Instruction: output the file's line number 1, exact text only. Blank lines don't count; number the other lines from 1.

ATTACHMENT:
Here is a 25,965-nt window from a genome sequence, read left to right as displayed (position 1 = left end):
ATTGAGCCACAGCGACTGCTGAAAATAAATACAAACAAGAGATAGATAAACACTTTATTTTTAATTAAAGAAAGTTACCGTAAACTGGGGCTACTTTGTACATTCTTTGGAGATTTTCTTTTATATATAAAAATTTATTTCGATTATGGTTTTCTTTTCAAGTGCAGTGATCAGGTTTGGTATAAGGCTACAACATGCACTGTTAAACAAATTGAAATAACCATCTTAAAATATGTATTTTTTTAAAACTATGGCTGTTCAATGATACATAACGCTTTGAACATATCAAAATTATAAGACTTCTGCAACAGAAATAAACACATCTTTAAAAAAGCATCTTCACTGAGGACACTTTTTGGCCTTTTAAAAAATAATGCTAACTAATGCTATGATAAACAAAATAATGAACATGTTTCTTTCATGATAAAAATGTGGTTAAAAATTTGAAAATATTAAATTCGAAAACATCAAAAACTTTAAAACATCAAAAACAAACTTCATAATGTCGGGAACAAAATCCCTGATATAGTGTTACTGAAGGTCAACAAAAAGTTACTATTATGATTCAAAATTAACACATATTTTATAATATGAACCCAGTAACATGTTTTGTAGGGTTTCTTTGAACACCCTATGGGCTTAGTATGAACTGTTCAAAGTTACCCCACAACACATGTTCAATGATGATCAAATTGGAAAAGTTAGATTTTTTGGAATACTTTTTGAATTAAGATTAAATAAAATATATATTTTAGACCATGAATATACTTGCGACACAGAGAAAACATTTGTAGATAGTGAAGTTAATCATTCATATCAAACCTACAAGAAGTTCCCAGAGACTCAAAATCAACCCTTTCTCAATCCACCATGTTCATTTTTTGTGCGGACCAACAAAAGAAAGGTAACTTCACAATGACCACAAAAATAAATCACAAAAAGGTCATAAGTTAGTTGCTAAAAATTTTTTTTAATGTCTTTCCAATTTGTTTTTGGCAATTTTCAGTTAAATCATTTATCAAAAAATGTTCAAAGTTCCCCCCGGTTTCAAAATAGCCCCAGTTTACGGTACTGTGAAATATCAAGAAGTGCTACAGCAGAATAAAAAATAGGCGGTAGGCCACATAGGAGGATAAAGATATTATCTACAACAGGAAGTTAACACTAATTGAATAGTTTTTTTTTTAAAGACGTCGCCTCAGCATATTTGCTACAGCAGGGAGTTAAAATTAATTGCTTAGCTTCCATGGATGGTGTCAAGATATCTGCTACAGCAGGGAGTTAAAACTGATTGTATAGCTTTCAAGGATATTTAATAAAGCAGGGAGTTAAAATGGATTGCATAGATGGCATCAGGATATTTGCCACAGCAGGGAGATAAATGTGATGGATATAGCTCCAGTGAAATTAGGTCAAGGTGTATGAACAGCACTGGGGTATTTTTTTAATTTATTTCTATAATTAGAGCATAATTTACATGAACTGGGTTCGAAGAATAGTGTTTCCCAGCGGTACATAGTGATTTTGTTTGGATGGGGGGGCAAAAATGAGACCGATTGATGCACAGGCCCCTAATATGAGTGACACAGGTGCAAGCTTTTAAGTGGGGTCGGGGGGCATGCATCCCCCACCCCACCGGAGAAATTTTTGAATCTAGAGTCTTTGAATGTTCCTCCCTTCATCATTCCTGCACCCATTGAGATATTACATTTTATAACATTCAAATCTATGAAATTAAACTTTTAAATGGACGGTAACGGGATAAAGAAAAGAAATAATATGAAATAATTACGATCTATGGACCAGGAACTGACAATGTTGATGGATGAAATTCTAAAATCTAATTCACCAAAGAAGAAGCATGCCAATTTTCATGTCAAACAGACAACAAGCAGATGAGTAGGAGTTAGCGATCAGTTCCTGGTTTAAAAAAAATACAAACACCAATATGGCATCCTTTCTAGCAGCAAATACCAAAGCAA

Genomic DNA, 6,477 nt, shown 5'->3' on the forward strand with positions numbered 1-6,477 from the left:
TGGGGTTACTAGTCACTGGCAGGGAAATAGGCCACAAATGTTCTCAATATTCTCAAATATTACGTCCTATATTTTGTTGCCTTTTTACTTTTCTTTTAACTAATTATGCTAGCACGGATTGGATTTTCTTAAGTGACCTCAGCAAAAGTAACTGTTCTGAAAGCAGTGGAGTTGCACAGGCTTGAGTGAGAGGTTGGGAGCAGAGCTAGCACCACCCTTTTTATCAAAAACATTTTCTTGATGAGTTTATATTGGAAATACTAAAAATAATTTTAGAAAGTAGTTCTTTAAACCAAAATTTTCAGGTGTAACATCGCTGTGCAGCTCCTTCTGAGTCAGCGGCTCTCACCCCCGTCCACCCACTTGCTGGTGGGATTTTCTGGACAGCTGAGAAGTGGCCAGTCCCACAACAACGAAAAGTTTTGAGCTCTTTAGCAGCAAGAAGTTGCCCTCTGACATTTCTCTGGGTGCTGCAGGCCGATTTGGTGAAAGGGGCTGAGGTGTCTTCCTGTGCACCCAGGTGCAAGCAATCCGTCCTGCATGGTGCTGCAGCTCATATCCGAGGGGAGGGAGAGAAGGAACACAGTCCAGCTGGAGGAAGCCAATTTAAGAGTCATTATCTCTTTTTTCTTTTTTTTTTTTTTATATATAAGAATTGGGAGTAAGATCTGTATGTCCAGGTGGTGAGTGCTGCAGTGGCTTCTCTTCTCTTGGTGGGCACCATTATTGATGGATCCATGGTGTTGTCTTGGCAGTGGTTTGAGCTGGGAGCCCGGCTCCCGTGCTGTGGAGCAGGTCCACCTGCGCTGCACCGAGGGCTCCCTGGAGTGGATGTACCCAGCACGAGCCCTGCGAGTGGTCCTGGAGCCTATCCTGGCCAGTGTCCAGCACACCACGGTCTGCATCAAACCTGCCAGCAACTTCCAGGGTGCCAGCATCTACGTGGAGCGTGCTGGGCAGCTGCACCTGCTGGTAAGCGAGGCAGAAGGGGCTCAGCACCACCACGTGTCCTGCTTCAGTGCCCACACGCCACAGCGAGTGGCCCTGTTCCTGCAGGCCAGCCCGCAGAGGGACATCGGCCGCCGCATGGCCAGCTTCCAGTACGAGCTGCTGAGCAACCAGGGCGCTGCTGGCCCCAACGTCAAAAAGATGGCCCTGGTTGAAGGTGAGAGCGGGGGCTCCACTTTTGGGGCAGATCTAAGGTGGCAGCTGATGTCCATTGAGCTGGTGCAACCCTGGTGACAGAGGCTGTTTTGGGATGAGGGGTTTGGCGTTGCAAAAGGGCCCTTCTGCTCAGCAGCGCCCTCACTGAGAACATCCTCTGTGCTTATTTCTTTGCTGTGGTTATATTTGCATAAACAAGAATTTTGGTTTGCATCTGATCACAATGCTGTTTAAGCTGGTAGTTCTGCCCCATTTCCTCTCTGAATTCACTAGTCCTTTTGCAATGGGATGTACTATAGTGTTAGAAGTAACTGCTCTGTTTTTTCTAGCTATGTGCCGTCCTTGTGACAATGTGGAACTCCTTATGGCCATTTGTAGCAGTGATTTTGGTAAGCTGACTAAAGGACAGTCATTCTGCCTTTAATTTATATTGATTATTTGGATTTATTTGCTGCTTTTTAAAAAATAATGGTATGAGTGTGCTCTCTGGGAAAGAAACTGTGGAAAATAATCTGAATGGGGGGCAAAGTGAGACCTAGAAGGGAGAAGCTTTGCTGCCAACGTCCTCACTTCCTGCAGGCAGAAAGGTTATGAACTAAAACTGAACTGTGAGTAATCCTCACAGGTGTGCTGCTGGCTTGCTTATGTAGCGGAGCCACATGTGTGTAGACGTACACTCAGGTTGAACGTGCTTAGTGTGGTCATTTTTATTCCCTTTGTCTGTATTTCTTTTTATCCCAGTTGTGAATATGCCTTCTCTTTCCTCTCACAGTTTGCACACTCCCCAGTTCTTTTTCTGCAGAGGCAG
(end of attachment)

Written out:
Here is a 25,965-nt window from a genome sequence, read left to right as displayed (position 1 = left end):